Energy-boosting oils can be blended or used individually. Remember, these oils are stimulating, so you would not want to use them within a few hours of going to sleep.

  • Bergamot (Citrus bergamia) helps relieve anxiety and pent-up energy.
  • Ginger (Zingiber officinale) has a stimulating fragrance that can boost motivation when you feel sluggish.
  • Lemon/Lime (Citrus limon/Citrus aurantifolia) are energizing, cleansing scents that can help dispel worry and clear emotional confusion.
  • Peppermint/Spearmint (Mentha piperita/Mentha spicata) both can awaken mental activity and help relieve fatigue. Spearmint has a sweeter, less medicinal scent than peppermint. The mints also can be beneficial to reduce stress headaches.
  • Rosemary (Rosmarinus officinalis) helps calm anxiety and boost mental alertness.


Digestive Enzymes

Tenzymeshe digestive system has an intricate relationship with all other systems in the body, including the immune, endocrine, and nervous systems. If your digestive system cannot properly digest food, absorb nutrients, and eliminate waste products from the body, then it becomes very difficult to maintain optimal health. Even if you eat an ideal diet, if you experience a great deal of stress, have an underlying medical condition, or are taking medications that affect digestive processes, you can experience digestive difficulties and have problems absorbing nutrients.

Digestive enzymes are proteins that facilitate specific chemical reactions to break down food (e.g., carbohydrates, fats, and proteins) into smaller, absorbable components. Digestive Enzyme Supplements (DES) are a natural remedy for many conditions that have a root cause in the digestive system, including food sensitivity, allergies, behavioral disorders, many skin disorders and other health conditions that may be related to a nutrient deficiency.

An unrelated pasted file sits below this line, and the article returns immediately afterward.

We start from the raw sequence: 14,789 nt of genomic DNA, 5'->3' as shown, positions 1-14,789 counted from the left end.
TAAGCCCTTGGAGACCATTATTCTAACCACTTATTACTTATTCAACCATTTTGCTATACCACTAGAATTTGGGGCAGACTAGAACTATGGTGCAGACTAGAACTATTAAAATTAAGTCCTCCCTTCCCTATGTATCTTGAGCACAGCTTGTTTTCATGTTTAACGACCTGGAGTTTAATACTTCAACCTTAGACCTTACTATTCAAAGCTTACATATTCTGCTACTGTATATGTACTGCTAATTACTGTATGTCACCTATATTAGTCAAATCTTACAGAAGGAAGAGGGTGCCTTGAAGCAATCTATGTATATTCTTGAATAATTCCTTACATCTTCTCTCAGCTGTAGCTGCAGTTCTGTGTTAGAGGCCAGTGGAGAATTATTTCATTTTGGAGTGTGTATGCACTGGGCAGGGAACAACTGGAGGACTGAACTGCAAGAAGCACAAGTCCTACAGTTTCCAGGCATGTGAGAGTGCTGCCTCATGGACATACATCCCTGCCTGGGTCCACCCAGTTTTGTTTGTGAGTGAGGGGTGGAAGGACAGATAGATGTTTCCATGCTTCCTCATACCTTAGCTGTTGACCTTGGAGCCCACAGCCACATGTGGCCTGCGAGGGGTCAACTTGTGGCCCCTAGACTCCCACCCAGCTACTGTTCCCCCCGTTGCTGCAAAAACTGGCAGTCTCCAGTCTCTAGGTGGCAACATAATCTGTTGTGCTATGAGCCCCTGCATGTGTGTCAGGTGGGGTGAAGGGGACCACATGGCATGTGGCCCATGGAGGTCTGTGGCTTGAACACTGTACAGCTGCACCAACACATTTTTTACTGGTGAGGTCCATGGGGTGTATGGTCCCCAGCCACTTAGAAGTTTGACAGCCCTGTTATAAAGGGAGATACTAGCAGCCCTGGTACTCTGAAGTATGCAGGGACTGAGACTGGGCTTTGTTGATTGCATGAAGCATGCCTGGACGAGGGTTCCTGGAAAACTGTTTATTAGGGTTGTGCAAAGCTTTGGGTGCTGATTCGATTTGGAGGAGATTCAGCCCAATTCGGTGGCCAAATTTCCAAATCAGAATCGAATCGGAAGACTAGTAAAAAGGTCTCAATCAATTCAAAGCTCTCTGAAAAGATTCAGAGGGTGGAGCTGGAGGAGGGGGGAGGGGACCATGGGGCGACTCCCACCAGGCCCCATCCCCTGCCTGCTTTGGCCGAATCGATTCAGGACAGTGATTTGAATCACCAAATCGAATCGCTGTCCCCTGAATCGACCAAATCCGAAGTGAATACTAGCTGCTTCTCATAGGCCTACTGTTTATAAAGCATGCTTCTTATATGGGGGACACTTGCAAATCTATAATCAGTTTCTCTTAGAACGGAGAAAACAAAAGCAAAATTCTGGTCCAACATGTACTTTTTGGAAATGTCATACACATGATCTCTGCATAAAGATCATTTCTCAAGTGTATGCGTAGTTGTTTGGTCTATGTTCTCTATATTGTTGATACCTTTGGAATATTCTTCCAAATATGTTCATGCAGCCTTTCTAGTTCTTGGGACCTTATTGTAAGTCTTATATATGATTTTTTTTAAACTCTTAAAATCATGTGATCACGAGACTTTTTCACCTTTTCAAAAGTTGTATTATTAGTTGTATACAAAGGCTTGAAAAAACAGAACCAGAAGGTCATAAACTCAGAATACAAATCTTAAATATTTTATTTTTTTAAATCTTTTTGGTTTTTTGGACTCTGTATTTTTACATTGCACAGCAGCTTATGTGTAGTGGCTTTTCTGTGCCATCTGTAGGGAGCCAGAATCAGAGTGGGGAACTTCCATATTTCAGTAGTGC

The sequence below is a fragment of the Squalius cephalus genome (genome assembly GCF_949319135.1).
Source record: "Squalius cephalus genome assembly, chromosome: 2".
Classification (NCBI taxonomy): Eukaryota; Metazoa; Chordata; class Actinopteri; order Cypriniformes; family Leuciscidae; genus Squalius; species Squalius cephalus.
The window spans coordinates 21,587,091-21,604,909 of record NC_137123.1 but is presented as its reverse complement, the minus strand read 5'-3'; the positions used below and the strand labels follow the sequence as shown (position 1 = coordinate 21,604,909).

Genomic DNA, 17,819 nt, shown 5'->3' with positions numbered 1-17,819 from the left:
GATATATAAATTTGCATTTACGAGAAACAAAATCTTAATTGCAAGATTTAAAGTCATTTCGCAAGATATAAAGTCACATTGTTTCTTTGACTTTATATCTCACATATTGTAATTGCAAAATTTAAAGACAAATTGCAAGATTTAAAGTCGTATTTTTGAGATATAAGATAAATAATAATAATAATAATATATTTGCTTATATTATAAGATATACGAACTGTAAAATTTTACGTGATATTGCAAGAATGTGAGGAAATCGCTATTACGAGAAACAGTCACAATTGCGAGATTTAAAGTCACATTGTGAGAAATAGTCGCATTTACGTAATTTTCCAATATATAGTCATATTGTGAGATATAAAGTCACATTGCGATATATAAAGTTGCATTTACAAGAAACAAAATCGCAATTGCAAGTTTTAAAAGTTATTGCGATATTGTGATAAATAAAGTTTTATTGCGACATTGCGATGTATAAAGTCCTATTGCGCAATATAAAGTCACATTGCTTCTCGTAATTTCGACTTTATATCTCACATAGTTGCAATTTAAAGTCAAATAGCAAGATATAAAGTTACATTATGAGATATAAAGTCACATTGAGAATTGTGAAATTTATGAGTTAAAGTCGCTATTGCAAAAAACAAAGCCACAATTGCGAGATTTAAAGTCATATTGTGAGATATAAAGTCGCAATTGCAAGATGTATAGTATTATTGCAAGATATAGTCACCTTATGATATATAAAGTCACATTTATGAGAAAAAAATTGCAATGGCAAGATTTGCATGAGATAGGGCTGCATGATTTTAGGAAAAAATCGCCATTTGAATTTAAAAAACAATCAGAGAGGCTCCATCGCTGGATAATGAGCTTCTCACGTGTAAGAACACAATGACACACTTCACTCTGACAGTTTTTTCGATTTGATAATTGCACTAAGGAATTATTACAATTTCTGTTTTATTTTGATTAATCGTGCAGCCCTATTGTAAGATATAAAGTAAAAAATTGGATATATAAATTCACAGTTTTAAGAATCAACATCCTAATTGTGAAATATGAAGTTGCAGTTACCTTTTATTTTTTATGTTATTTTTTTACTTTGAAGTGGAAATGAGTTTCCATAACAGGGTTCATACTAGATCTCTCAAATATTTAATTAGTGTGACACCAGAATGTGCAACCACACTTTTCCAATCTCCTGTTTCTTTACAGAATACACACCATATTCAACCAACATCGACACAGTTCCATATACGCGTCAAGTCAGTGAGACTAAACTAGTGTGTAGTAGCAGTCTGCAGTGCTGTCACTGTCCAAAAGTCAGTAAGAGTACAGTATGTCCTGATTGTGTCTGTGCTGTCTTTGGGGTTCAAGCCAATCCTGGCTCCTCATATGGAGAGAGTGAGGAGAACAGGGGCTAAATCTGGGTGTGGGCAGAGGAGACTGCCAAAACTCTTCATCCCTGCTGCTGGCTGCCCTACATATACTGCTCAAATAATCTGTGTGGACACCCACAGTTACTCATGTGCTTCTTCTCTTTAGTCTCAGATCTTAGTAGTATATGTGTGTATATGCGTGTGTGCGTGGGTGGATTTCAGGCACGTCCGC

Your health practitioner may suggest taking a plant-based DES with meals. These are usually derived from pineapple (bromelain) or papaya (papain). Another source of DES is derived from microbes and includes varieties of lipase, amylase, protease, and lactase, which all have unique effects in the digestive process.

The medical premise for a DES is to facilitate thorough digestion of food and to prevent foodstuffs from lingering in the gut where they can generate unfavorable bacteria and yeast (at the expense of healthy gut bacteria). Digestive enzyme supplements may also enhance the nutrition received from the foods you eat, which is good for the whole body. Research shows that taking a DES can promote bowel movement regularity, reduce or eliminate other gastric disturbances such as reflux or gas, and ease the symptoms of food intolerance (e.g., lactose).

Digestive enzymes can be used by adults and children alike, but consult your practitioner for proper dosage. Do not take digestive enzymes without the input of your doctor if you have active stomach or duodenal ulcers, inflammation of the bowels, bleeding disorders, or are scheduled for surgery.


“Egg-cellent” Ways to Replace Eggs in Recipes

eggLet me start with: I am an egg-eater, they are full of vitamins (including folic acid) and a great protein source -HOWEVER, they can be quite allergenic for some people and other people may not eat eggs due to personal beliefs. This list provides good substitutes, both homemade and store-bought, organized by the role of the egg in the recipe (binding, leavening, or adding moisture).

For an egg replacer that binds, add any of the following for each egg:

  • 1 T (heaping) soy powder + 2 T water
  • 1 T soy milk powder + 1 T cornstarch + 2 T water
  • 2 T cornstarch
  • 2 T potato starch
  • 2 T arrowroot powder
  • 2-3 T whole wheat flour
  • 2-3 T tomato paste
  • 2-3 T mashed potatoes
  • 2-3 T mashed sweet potatoes
  • 2-3 T instant potato flakes
  • 1/4 cup tofu puréed with 1 T flour

Tofu tips: While it can be a terrific substitution in “eggy dishes” (quiches or custards), tofu does not fluff up like eggs. Use plain tofu, not seasoned or baked.  Adding turmeric to tofu will give it a bright yellow color making it closer to the color of eggs and really healthy!

One of my students once made a vegan quiche with garbanzo bean flour as the base.  She just made a “paste” out of garbanzo bean flour and water, sautéed veggies, mixed them together and baked it.  It looked just like a quiche, and it was delicious!